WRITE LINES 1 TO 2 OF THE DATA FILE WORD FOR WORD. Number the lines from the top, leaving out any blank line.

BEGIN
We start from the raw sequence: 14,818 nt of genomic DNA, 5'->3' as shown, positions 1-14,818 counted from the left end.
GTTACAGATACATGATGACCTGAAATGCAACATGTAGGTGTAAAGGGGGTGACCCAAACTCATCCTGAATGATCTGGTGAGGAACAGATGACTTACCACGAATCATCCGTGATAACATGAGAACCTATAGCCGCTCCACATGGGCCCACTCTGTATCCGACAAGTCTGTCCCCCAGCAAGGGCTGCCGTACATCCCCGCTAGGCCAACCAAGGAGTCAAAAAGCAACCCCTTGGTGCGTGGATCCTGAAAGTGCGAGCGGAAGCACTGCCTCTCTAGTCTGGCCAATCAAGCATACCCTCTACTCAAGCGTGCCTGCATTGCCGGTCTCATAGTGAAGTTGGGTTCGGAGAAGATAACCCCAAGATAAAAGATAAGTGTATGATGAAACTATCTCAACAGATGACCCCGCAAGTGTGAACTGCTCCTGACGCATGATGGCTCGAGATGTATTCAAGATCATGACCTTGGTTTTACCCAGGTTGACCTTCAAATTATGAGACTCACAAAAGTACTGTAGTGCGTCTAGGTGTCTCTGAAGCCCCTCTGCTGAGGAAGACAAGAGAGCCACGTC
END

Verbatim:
We start from the raw sequence: 14,818 nt of genomic DNA, 5'->3' as shown, positions 1-14,818 counted from the left end.
GTTACAGATACATGATGACCTGAAATGCAACATGTAGGTGTAAAGGGGGTGACCCAAACTCATCCTGAATGATCTGGTGAGGAACAGATGACTTACCACGAATCATCCGTGATAACATGAGAACCTATAGCCGCTCCACATGGGCCCACTCTGTATCCGACAAGTCTGTCCCCCAGCAAGGGCTGCCGTACATCCCCGCTAGGCCAACCAAGGAGTCAAAAAGCAACCCCTTGGTGCGTGGATCCTGAAAGTGCGAGCGGAAGCACTGCCTCTCTAGTCTGGCCAATCAAGCATACCCTCTACTCAAGCGTGCCTGCATTGCCGGTCTCATAGTGAAGTTGGGTTCGGAGAAGATAACCCCAAGATAAAAGATAAGTGTATGATGAAACTATCTCAACAGATGACCCCGCAAGTGTGAACTGCTCCTGACGCATGATGGCTCGAGATGTATTCAAGATCATGACCTTGGTTTTACCCAGGTTGACCTTCAAATTATGAGACTCACAAAAGTACTGTAGTGCGTCTAGGTGTCTCTGAAGCCCCTCTGCTGAGGAAGACAAGAGAGCCACGTC